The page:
Tuesday, November 17, 2009

Change We Can't Believe In

A close friend of mine is running for the student body elections in Bilkent this year and thanks to his not-so-humble vision in life, I have been hearing his plans about it nearly every day; trying to assure him that his peers will tick the box under his picture, while he determinedly whines about how he will fail miserably.
So the constant and patient repetition of the "You will be victorious and take me to a fancy dinner to celebrate" made me question not only my selfish motives of benefiting from a free-fettucine but also the student council elections held in Bilkent.
You should know, a guy probably had stopped you on your way to class- and you grinned widely at the fact of getting late to the boring lecture and having less minutes to bear- and asked you whom you have voted for, and why you should vote for this other guy who would be a much more better candidate than the others. Some of you guys, like me, pretended to have listened to him while planning the rest of the day -study for the exam, meet friends, do NOT log on to facebook and solve one of the countless stupid tests- but some of you, which I might refer as the idealist and not-so-cynic ones, listened or maybe even put forward some thoughts and questions.
Still, maybe, and I hope not, you failed to ask the most important of all: Why?
Why is this such a big deal? Why am I being stopped on my way to meet a friend- and this I don't like, this I surely cannot tolerate- just to listen your unceasing mumbling of cliches? Why do this ambitiously vicious guy insist on being in the student council?

Please, if you respond as "because we want to change the way things move around Bilkent" or "because I want to be the solution to your problems", well, step back because I might just puke.

First of all, have you guys ever seen anything change in Bilkent? Seriously, I have been a student for four years now, I've listened to different candidates promising Obama-ian alteration promises, and well, I just lived the same life, waited hours for the Bilkent bus to come, paid incredible amounts of money for lunch, pressed my ID in the entrance of the B-building but not in the A-building -because, well, we don't care much about the social science-students to suffer from an attack, do we?- and, nothing changed.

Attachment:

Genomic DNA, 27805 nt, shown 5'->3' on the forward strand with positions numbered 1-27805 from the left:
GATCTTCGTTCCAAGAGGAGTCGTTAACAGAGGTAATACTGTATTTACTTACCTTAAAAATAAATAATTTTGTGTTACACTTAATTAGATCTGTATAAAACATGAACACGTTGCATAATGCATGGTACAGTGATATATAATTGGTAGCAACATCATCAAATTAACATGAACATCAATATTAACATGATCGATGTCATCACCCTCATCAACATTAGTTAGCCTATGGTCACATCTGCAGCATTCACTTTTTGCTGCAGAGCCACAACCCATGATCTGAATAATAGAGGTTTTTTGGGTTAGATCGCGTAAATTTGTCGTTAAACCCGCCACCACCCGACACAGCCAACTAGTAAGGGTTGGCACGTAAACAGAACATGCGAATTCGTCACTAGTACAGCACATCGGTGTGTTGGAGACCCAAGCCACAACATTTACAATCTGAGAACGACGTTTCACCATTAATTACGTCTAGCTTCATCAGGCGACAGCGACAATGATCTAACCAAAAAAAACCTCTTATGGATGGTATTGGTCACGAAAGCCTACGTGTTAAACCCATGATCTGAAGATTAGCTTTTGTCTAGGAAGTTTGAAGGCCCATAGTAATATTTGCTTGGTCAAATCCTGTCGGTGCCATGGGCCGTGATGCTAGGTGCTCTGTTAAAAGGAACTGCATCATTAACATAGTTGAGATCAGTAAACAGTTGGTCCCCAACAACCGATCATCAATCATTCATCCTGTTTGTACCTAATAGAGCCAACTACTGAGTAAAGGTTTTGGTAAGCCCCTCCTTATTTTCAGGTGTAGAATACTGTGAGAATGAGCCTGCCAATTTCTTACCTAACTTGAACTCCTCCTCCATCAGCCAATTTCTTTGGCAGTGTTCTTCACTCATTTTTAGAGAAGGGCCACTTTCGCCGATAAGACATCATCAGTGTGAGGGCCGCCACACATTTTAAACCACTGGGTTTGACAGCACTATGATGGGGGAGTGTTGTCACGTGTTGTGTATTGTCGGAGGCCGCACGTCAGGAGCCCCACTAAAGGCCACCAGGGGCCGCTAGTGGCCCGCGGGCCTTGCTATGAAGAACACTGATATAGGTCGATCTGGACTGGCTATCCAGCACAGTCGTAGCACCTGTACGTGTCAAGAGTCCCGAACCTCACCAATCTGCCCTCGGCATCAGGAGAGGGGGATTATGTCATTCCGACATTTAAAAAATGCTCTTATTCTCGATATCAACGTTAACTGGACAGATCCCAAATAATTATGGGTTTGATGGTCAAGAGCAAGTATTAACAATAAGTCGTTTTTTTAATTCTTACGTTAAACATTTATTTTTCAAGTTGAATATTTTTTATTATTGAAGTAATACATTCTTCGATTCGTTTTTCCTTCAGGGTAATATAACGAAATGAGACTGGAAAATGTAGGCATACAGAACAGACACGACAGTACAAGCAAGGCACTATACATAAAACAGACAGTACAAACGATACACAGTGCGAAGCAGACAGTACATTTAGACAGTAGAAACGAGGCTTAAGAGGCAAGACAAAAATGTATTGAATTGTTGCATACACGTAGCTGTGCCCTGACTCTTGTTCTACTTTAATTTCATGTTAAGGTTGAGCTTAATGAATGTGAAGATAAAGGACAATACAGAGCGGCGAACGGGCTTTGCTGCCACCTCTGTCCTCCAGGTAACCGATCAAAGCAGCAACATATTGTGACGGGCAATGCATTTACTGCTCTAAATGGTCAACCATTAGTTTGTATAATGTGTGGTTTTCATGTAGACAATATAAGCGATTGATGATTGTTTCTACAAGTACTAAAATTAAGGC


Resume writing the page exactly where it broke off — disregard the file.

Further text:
One might argue that change is not something easily achieved, after all, it is just a plain student body, and there is so much more to Bilkent hierarchy then a bunch of pupils- and oh yes, my friend, who ambitiously uttered this reply to me- you pass the Cliched Answers 101 with a remarkable grade of A. And I didn't even made a curve.
Bilkent may not help for the change, but excuse me, where is the effort? Have you seen any- or was I too involved with my own little humble world that I missed it? Because sorry, I haven't heard or seen any of those people make an effort for a change. Cause I would have, the ideological change balloon would diffuse in the air, and I would have heard it somewhere, maybe in a B-building queue or one of the classes that I show up on time because a random guy didn't stop me to beg for a vote.
No. No change at all. No opposition. No disturbance for the problems of Bilkenters.
It feels like the people just gather around for a tea, talking about their midterms, having a quick laugh, a guy eyeing the girl with uggs, the alternatives exchanging Muse songs, and then calling it a day and returning back to their respective lives.
In my vision, and that's a cruel, cynic but a very realistic vision, that the only real thing they do is to choose performers for Mayfest, whom, to be entirely honest, are not that entertaining anyways.
My hopes for these, being entirely wrong are not proven with solid facts- and just reassures my cynic view of people enrolling in the council for the mighty old sake of the long CVs.
Let's face the truth, companies are more likely to hire people with loads of certificates, knowledge of 5 different languages including a basic understanding of the Swahili and being a part of the student council. That shows your leadership skills, eh?
If I was the owner of a company, I would also choose that achievement CV and appreciate the person for spending too much time on trying to impress people rather than "achieving" something for the benefit of people. But after all, we live in exponential times and expecting a collective benefit from a self-interest-individual would amount to expecting Johnny Depp to come visit me between my classes- which is a promise I expected from a candidate and he failed to make one-

So, yes. I hope, I do, that this year proves me wrong. That someone, out of the dark, will appear and shine her efforts of change on the glorious mounts of Bilkent. That even though not much can be achieved, she will do his best. She will try and oppose and not just talk about how cruel the professors are but also how we can deal with a problem that is commonly addressed in the chatty corridors of our university.
This is probably one of the rare times that my huge ego wants to be proven wrong, so I say someone should take advantage of it. You can even write it in your CV though I cannot guarantee your entrance to the fancy company apart from my humble humble greetings or maybe a cup of tea in Mozart.

Have fun, and do not, entirely, without any cynical and rational questions, believe in change.

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